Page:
“The AP got a couple of British experts in hostage decompression, clinical psychiatrists, to counsel my wife and myself and they were very useful,” he said in 2018. “But one of the problems I had was I did not recognize sufficiently the damage that had been done.

“So, when people ask me, you know, ‘Are you over it?’ Well, I don’t know. No, not really. It’s there. I don’t think about it much these days, it’s not central to my life. But it’s there.”

At the time of his abduction, Anderson was engaged to be married and his future wife was six months pregnant with their daughter, Sulome.

The couple married soon after his release but divorced a few years later, and although they remained on friendly terms Anderson and his daughter were estranged for years.

“I love my dad very much. My dad has always loved me. I just didn’t know that because he wasn’t able to show it to me,” Sulome Anderson told the AP in 2017.

Father and daughter reconciled after the publication of her critically acclaimed 2017 book, “The Hostage’s Daughter,” in which she told of traveling to Lebanon to confront and eventually forgive one of her father’s kidnappers.

“I think she did some extraordinary things, went on a very difficult personal journey, but also accomplished a pretty important piece of journalism doing it,” Anderson said. “She’s now a better journalist than I ever was.”

Terry Alan Anderson was born Oct. 27, 1947. He spent his early childhood years in the small Lake Erie town of Vermilion, Ohio, where his father was a police officer.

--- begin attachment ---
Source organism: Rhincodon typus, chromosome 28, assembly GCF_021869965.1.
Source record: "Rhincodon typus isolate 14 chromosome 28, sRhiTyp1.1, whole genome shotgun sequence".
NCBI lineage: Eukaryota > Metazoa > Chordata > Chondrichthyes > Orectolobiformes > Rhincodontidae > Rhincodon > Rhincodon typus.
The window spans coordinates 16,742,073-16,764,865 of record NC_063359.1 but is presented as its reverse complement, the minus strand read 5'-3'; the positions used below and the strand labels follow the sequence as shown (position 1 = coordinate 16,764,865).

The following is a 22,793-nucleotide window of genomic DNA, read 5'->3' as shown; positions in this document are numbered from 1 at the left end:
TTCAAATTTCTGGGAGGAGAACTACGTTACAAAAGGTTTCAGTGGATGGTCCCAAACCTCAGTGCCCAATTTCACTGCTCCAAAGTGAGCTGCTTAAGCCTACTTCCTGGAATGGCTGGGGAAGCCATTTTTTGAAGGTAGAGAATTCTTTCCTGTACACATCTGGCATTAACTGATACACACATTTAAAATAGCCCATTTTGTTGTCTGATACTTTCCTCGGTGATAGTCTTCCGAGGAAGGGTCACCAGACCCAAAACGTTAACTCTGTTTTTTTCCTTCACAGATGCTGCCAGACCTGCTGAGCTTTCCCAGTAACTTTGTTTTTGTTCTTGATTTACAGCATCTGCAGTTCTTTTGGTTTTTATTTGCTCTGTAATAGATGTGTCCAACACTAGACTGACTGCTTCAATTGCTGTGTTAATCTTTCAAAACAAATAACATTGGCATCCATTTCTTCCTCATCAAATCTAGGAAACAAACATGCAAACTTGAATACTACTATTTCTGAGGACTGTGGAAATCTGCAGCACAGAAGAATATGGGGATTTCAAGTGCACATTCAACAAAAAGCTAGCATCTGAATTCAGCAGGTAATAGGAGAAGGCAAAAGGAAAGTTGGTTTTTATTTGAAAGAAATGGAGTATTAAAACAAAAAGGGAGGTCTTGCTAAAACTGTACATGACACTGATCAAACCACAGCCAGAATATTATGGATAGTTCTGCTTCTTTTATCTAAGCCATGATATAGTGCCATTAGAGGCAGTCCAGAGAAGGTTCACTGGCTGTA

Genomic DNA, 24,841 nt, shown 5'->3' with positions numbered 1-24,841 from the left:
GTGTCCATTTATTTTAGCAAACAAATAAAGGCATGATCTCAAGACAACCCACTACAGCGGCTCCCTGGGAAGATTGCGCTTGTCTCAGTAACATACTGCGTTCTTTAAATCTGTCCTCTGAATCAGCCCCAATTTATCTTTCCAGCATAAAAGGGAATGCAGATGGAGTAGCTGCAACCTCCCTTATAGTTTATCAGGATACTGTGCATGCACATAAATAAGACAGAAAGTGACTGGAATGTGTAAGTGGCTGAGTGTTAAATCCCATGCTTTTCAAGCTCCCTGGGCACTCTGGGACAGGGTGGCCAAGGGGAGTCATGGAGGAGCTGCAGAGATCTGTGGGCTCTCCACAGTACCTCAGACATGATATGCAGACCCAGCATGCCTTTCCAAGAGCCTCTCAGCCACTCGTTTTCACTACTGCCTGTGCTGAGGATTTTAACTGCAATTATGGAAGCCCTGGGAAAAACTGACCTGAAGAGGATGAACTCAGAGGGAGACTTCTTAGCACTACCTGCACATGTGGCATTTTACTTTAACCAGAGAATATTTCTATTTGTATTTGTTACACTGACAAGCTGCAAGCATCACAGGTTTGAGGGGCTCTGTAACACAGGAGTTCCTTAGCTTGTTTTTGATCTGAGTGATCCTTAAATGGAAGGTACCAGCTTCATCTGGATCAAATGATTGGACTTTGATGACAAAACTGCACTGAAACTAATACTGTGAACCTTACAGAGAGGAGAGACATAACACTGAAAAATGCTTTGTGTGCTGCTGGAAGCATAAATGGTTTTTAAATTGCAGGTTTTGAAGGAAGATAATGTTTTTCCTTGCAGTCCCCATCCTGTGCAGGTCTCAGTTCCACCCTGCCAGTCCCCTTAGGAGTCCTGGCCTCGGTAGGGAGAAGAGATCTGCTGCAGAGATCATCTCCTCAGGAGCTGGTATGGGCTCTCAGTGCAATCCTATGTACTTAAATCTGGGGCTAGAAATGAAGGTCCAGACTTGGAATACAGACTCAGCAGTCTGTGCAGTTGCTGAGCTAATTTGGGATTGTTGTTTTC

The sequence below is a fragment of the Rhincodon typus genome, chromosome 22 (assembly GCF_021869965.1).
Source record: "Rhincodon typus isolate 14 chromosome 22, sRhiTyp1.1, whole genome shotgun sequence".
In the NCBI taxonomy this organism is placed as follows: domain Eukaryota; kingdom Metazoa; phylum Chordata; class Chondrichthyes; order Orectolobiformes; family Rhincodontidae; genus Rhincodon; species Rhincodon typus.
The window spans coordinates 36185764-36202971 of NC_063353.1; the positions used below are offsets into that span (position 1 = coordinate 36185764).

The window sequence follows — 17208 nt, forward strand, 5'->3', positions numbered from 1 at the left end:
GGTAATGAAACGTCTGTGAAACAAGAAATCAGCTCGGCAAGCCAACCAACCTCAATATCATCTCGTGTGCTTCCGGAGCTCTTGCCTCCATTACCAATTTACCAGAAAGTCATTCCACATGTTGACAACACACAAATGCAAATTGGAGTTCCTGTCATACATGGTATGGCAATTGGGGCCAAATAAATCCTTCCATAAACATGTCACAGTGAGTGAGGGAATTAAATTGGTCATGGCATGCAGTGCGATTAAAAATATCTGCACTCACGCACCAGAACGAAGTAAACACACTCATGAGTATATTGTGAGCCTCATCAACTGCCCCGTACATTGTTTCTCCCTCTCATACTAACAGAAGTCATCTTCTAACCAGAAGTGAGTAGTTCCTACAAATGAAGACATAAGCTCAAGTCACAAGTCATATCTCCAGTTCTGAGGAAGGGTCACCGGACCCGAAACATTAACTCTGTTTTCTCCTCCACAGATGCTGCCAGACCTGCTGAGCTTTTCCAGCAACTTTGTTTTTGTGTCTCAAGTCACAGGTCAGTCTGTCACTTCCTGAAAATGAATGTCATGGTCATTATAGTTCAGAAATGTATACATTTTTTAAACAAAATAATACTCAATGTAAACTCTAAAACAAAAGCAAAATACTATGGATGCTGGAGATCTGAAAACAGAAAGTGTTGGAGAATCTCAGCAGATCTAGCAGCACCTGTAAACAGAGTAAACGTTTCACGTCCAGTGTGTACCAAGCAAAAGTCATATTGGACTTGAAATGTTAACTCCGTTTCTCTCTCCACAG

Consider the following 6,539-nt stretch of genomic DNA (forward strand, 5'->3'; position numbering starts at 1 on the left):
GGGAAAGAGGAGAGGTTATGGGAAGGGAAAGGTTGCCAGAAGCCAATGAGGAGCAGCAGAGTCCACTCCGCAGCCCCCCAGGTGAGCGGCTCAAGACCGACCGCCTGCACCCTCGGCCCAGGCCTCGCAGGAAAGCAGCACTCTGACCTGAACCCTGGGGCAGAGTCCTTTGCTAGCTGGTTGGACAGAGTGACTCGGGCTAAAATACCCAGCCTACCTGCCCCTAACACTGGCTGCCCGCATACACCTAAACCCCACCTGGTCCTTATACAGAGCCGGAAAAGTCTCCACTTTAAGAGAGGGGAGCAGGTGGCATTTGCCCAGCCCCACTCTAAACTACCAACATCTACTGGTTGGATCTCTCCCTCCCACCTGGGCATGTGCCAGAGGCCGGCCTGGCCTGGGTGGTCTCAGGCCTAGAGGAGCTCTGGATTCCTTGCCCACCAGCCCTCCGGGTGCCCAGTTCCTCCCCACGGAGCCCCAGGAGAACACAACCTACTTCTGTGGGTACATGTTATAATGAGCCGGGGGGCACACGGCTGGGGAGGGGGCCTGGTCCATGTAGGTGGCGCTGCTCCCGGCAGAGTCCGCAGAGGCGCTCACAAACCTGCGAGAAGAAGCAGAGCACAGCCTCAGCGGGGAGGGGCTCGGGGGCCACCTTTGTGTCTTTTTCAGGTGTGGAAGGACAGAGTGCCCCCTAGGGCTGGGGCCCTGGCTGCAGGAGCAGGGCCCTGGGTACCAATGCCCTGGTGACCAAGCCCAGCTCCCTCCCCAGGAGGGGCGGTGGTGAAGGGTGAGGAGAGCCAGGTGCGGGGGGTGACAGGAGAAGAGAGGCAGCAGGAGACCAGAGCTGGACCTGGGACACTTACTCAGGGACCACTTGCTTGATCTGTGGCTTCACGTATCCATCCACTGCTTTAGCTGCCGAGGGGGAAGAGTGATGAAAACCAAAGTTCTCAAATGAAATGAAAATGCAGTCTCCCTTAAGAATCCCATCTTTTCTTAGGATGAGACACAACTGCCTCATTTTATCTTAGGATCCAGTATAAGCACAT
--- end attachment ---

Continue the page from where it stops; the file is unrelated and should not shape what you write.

After graduating from high school, he turned down a scholarship to the University of Michigan in favor of enlisting in the Marines, where he rose to the rank of staff sergeant while seeing combat during the Vietnam War.

After returning home, he enrolled at Iowa State University where he graduated with a double major in journalism and political science and soon after went to work for the AP. He reported from Kentucky, Japan and South Africa before arriving in Lebanon in 1982, just as the country was descending into chaos.

“Actually, it was the most fascinating job I’ve ever had in my life,” he told The Review. “It was intense. War’s going on — it was very dangerous in Beirut. Vicious civil war, and I lasted about three years before I got kidnapped.”

Anderson was married and divorced three times. In addition to his daughter, he is survived by another daughter, Gabrielle Anderson, from his first marriage.

 

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Race car in Sri Lanka veers off track killing 7 people and injuring 20, officials say

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COLOMBO, Sri Lanka (AP) — A race car veered off the track during a competition in Sri Lanka on Sunday and rammed into a crowd of spectators and race officials, killing seven people and injuring 20 others, officials said.

Thousands of spectators looked on as the mishap took place during a race in the town of Diyatalawa in the tea-growing central hills, about 180 kilometers (110 miles) east of the capital Colombo.

It wasn’t immediately clear what caused the mishap.

Police spokesman Nihal Thalduwa said one of the cars veered off the track and crashed into spectators and officials of the event. Seven people, including four officials, were killed and another 20 were being treated at a hospital, said Thalduwa. He said three of the injured were in critical condition.

Thalduwa said police have launched an investigation into the accident, which was the 17th out of 24 events scheduled. The race was suspended after the accident.

About 45,000 spectators had gathered at the race circuit at a Sri Lankan military academy. The event was organized by the Sri Lankan army and Sri Lanka Automobile Sports.